- The U.S. dollar had an incredible run throughout much of 2022 as the Federal Reserve embarked on its historic rate hiking cycle to curtail the worst bout of inflation in forty years.
- With inflation pressures proving more persistent than anticipated, global central banks are poised to continue their rate hiking campaigns and keep policy rates higher for longer.
- The cumulative tightening of central banks will slow global economic activity, with the most deleterious effects in Europe, where central banks will remain in tightening mode for longer. Heightened uncertainty and relative U.S. economic outperformance is likely to push the trade-weighted dollar higher over the remainder of this year.
After a slow response to accelerating inflation, central banks have spent the last two years playing catch up with rapid increases in policy rates. The Federal Reserve has been one of the most aggressive, raising the federal funds rate from the zero lower bound to a range of 5.0%-5.25%, before pausing in June (Chart 1).
The Fed’s front-loaded rate increase led to hefty gains in the U.S. dollar against most major currencies over the course of last year. However, as other central banks caught up, the trade-weighted dollar retreated and has spent most of this year moving sideways.
This may be about to change. The swift actions of global central banks have started to show progress in bringing down inflation, but the job is not yet done. Wringing the remaining inflation out is likely to require a meaningful weakening in economic growth, with countries facing the stickiest price growth paying the highest costs. As recession fears mount, American economic outperformance in combination with the dollar’s safe-haven status is likely to lead to newfound U.S. dollar strength over the second half of this year.
Central Banks’ Job is Not Quite Done
Central banks are poised to remain in tightening mode for the remainder of the year, with relatively more hikes in store from central banks in Europe and the UK, which have made slower progress on curtailing price pressures (Chart 2).
The Fed’s aggressive rate hikes to date mean it is close to the end of its journey. After pausing in June, the Federal Reserve is likely to raise the federal funds rate just one more time. This is as much a testimony to the resilience of economic activity in the face of higher interest rates as it is to stubborn inflation. Activity in several interest-rate sensitive sectors, most notably the U.S. housing sector, has accelerated in recent months.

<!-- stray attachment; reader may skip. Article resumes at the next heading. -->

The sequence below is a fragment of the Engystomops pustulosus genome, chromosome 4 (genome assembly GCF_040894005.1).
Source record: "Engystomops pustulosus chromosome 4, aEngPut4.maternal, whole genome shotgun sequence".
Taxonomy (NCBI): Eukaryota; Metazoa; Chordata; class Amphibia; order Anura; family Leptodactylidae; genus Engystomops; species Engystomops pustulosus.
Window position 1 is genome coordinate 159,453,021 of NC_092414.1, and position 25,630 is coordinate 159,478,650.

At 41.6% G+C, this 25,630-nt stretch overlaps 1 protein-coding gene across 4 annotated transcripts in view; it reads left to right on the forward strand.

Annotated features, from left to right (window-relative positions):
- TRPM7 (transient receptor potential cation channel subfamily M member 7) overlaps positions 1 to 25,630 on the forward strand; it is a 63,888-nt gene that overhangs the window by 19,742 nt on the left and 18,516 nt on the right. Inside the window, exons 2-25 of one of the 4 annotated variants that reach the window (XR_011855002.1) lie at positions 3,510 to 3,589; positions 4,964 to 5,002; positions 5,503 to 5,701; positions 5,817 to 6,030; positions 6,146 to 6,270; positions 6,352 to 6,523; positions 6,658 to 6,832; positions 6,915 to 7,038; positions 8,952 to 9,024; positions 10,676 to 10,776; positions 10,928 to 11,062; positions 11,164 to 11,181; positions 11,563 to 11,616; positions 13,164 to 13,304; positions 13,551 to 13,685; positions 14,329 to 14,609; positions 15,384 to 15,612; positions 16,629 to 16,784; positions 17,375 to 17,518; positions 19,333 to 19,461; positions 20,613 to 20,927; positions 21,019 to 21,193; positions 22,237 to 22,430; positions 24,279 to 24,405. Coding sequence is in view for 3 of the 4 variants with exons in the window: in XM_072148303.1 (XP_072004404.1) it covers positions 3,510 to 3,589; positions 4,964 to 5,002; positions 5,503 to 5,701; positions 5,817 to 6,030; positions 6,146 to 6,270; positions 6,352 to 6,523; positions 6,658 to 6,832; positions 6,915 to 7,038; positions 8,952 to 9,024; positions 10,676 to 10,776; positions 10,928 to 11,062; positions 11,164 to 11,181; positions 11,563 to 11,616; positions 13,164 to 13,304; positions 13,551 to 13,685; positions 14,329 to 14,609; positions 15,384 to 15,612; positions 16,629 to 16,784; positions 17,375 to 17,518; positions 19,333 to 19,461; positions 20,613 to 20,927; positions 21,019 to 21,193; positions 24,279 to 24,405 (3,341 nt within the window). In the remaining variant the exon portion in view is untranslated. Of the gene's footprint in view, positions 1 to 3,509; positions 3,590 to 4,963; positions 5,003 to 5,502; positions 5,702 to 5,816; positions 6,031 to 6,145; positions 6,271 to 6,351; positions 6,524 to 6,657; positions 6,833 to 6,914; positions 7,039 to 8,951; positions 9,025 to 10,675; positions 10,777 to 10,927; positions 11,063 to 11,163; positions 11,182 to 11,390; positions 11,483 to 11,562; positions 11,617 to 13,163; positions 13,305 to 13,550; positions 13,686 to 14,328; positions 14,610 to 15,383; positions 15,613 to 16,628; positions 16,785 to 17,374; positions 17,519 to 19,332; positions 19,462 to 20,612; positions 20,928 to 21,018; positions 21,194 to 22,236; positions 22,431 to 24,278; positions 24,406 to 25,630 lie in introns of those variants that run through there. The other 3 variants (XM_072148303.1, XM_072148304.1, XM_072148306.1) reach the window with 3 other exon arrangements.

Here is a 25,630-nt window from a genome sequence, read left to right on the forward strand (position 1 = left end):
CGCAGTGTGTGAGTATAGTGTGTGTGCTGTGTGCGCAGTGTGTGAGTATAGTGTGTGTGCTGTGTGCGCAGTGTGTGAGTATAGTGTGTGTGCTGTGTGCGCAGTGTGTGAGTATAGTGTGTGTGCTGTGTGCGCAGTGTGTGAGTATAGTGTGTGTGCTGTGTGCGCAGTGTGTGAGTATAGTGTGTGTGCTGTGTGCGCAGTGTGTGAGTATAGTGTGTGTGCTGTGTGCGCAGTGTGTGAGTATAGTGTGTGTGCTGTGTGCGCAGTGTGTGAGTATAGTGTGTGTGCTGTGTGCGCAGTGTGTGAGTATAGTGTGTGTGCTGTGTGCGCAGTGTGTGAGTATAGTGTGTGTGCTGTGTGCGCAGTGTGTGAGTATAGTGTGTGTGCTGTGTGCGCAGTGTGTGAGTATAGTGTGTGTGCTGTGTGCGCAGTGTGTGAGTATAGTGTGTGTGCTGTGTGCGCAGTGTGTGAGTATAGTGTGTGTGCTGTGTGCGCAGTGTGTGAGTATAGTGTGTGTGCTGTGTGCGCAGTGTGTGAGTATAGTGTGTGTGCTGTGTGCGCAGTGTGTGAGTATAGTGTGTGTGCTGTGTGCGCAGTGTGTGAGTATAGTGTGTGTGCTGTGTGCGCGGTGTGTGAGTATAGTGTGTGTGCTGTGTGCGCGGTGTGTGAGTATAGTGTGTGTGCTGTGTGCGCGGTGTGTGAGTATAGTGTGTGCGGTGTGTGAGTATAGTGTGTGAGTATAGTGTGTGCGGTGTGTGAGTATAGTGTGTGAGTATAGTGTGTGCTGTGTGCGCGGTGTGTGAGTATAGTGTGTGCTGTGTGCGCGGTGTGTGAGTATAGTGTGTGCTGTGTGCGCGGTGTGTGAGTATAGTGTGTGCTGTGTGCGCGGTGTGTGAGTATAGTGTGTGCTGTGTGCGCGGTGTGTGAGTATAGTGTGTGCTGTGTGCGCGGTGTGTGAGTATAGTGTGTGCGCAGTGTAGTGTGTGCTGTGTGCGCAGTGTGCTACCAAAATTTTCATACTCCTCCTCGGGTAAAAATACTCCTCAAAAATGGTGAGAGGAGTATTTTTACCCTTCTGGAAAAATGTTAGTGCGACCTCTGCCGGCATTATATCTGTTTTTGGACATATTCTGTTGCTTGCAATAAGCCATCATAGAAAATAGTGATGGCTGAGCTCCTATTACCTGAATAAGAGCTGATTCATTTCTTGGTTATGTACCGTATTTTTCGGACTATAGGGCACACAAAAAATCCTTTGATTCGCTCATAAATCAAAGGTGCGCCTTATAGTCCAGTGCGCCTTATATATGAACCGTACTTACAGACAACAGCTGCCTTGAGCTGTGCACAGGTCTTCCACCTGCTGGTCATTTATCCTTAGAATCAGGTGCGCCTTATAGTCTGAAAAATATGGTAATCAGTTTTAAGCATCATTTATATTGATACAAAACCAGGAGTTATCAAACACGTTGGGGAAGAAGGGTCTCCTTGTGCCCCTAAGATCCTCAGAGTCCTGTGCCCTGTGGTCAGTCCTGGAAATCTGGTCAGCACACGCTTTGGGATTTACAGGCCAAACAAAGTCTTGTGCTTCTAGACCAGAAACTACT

Elsewhere, after pausing its rate hiking campaign in March, the Bank of Canada (BoC) surprised financial markets with a 25-basis point (bps) hike in June, responding to higher-than-anticipated inflation. The BoC is likely to administer one additional rate hike, though a pullback in inflation in May makes this a close call.
Across the pond, inflation in both the UK and euro area has proven to be more persistent than in North America with much of the retreat in the headline number coming from falling energy prices. Policy makers face an additional obstacle in curtailing price pressures with wage growth remaining elevated (Chart 3).
All this points to the European Central Bank (ECB) and the Bank of England (BoE) continuing their tightening campaigns longer than either the Fed or the BoC. We expect three additional rate hikes from the ECB, while the BoE will continue to be the most aggressive central bank even after surprising markets with a 50-bps hike at its June meeting.
Cloudy Economic Outlook Will Benefit the Greenback
With central banks at different points in their fight against inflation, the impact of additional tightening is likely to vary across countries. Economies that have been more resilient to the cumulative effects of central bank tightening and made the most progress in reducing inflation, are better positioned to withstand additional rate hikes.
The euro area is starting from a position of weakness, with real GDP having contracted in the final quarter of 2022 and the first quarter of 2023. While higher energy costs strained consumers wallets earlier this year, higher borrowing costs will exert further drag on economic growth. The euro area faces additional headwinds through trade channels as concerns over the economic recovery in China – one of its main trading partners, continue to mount. The uncertainty surrounding the euro area is likely to be reflected in a period of near-term weakness in the euro against the U.S. dollar (Chart 4).
The story in the UK is also dour, with inflation remaining more pervasive than its peers and underlying price pressures reaching their highest levels since 1992 (Chart 5). Economic growth has slowed markedly and is expected to remain muted as the BoE pushes forward with additional rate hikes. The economy could face additional headwinds from rising mortgage costs that could put further stain on consumers. All told, softening economic growth in the UK will likely spell near-term downside risk for the pound against the dollar.
The Canadian dollar (CAD), meanwhile, looks set to extend the trend of near-term weakness against the dollar. While the aggressive actions of the BoC cushioned the CAD’s slide against the greenback, heightened global uncertainty and flight-to-safety flows are likely to benefit the U.S. dollar against the loonie over the next year.
The performance of the dollar over much of 2022 was a classic case of textbook economics where relatively higher U.S. interest rates bolstered the dollar. While the dollar retreated from its 2022 highs as other central banks joined the fight against inflation, the higher interest rate environment has created headwinds for the global economy that are unlikely to abate any time soon. In this environment of heightened global uncertainty, flight-to-safety inflows are likely to push the dollar higher. Only once economic uncertainty abates is the dollar likely to see some reversal.